The Missionaries of Charity’s application for renewal of the Foreign Contribution (Regulation) Act registration was refused on December 25 for not satisfying eligibility standards and after “certain unfavourable inputs,” according to the Ministry of Home Affairs (MHA). The Missionaries of Charity, established in Kolkata by Mother Teresa, were registered under the FCRA through October 31, 2021; however, it was extended until December 31, 2021. The MHA further said that it did not block any Missionaries of Charity accounts, but that the State Bank of India notified it that the organisation had requested that its accounts be frozen, which the Missionaries of Charity confirmed.
Non-governmental organisation (NGO) licences are frequently examined and suspended if the MHA discovers any anomalies in their operations in the country.
What is the Foreign Contribution (Regulation) Act?
The Foreign Contribution (Regulation) Act (FCRA) of 2010 governs foreign donations and guarantees that they do not affect internal security. It was first implemented in 1976, but it was updated in 2010 with a plethora of new regulations to restrict foreign contributions. The FCRA applies to all associations, groups, and non-governmental organisations (NGOs) who want to accept foreign donations. All such NGOs are required to register under the FCRA, which is valid for five years and maybe extended provided they meet all of the requirements.
Foreign contributions may be made to registered organisations for social, educational, religious, economic, and cultural reasons. Annual returns, similar to those filed for income tax, are required. In 2015, the MHA issued new guidelines requiring NGOs to certify that accepting foreign funding would not affect India’s sovereignty and integrity, have a negative influence on amicable ties with any other country or undermine communal harmony. It further said that all such NGOs would be required to maintain accounts in either nationalised or private banks with core banking services, allowing security authorities real-time access.
Who cannot receive foreign donations?
Foreign contributions are prohibited for members of the legislature, political parties, government officials, judges, and journalists. However, in 2017, the MHA revised the 1976 repealed FCRA law via the Finance Bill route, allowing political parties to receive funds from a foreign company’s Indian subsidiary or a foreign corporation in which an Indian owns 50% or more shares.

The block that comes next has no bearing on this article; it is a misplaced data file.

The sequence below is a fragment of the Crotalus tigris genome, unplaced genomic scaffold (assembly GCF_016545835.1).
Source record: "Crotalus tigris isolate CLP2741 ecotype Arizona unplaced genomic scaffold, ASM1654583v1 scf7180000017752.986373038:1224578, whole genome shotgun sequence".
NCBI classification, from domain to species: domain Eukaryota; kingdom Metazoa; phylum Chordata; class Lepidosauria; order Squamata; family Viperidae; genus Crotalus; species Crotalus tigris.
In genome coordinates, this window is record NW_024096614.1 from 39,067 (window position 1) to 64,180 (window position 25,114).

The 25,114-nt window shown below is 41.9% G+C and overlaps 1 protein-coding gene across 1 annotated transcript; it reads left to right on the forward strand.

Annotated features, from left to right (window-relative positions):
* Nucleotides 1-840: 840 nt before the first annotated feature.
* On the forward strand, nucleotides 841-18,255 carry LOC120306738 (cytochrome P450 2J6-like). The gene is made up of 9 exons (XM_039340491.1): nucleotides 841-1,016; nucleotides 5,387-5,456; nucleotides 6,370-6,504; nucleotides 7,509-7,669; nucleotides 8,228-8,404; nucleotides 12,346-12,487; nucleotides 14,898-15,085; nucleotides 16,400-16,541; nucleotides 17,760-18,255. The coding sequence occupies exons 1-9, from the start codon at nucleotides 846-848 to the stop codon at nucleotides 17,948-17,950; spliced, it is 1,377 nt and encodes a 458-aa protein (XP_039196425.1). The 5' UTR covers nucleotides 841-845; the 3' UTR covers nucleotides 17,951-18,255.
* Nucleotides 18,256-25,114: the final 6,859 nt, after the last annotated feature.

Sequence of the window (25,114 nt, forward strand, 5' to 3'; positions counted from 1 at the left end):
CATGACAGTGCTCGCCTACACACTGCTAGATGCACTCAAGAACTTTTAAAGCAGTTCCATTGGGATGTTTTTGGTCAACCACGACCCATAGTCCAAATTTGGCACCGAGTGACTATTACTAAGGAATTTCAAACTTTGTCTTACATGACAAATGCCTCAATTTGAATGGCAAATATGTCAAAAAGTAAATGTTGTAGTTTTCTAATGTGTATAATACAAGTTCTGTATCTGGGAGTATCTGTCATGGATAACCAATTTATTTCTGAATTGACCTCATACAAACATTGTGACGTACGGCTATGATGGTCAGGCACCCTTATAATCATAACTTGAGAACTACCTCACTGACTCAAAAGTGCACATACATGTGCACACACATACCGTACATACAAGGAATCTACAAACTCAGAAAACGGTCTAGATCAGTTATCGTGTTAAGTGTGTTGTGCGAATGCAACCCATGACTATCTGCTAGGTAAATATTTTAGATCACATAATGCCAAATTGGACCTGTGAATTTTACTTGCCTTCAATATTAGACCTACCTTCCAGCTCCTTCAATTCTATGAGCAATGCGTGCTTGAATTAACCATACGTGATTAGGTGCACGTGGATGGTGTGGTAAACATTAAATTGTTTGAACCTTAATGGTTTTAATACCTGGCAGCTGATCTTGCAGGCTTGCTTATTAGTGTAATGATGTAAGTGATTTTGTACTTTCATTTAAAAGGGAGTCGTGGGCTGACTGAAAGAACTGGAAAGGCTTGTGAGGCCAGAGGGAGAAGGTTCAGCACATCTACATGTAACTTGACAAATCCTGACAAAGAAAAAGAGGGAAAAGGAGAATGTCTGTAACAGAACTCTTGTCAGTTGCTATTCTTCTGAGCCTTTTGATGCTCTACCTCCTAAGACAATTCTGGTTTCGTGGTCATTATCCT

According to legal experts, the change was prompted by allegations that the Bharatiya Janata Party and Congress had received foreign financing for political operations from the Vedanta Group of the United Kingdom between 2004 and 2012. In 2013, the Association of Democratic Reforms (ADR), a public advocacy organisation, filed public interest litigation (PIL) in the Delhi High Court against both parties for breaching the Foreign Contribution Regulation Act (FCRA) by receiving foreign funding. Both parties challenged a Delhi High Court order, which had termed the donations illegal in 2014, and moved to the Supreme Court. After the FCRA was retrospectively amended, they withdrew their applications before the Supreme Court.
The alternative option is to request prior authorisation to accept foreign donations. It is given in exchange for receiving a specified amount from a specific donor in order to carry out certain activities or initiatives. However, the association should be registered by statutes such as the Societies Registration Act of 1860, the Indian Trusts Act of 1882, or Section 25 of the Companies Act of 1956, among others. A letter of commitment from the overseas donor is also necessary, outlining the amount and purpose. The MHA suspended the FCRA of the Public Health Foundation of India (PHFI), one of India’s major public health advocacy organisations, in 2017 for lobbying MPs on tobacco control issues using “foreign cash.” The PHFI was put in the “prior authorization” category after many submissions to the government.
What happens if a registration is cancelled or suspended?
The MHA may suspend an association’s FCRA registration for a period of 180 days after inspecting its books and obtaining any negative feedback about its operations. Without approval from the MHA, the organisation cannot accept any new donations or use more than 25% of the funds available in the authorised bank account until a decision is made. The MHA has the authority to revoke an organization’s registration, after which it will be ineligible for registration or the granting of ‘prior authorization’ for three years. According to MHA statistics, since 2011, when the Act was amended, the registration of 20,664 organisations has been revoked for infractions such as misusing foreign contributions, failing to submit necessary yearly reports, and diverting foreign money for other purposes. There are 22,762 FCRA-registered NGOs as of December 29.